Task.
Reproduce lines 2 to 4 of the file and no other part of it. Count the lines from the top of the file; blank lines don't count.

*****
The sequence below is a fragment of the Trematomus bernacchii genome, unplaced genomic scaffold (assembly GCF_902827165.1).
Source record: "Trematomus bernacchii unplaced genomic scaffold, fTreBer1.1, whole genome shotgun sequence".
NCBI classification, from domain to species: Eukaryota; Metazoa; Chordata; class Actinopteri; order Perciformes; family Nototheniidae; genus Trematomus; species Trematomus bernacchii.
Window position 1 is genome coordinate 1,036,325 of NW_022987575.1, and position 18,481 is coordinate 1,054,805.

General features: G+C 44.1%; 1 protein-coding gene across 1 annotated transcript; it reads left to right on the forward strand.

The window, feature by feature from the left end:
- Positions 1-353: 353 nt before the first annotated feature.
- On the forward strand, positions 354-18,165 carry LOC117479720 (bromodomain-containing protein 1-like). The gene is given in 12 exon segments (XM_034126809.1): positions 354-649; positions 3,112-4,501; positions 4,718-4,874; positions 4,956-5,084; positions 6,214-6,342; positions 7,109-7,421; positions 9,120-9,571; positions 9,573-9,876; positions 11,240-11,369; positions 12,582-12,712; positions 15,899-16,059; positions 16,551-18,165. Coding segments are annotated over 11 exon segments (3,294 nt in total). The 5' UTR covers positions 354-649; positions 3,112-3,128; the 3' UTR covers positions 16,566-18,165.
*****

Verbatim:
Source record: "Trematomus bernacchii unplaced genomic scaffold, fTreBer1.1, whole genome shotgun sequence".
NCBI classification, from domain to species: Eukaryota; Metazoa; Chordata; class Actinopteri; order Perciformes; family Nototheniidae; genus Trematomus; species Trematomus bernacchii.
Window position 1 is genome coordinate 1,036,325 of NW_022987575.1, and position 18,481 is coordinate 1,054,805.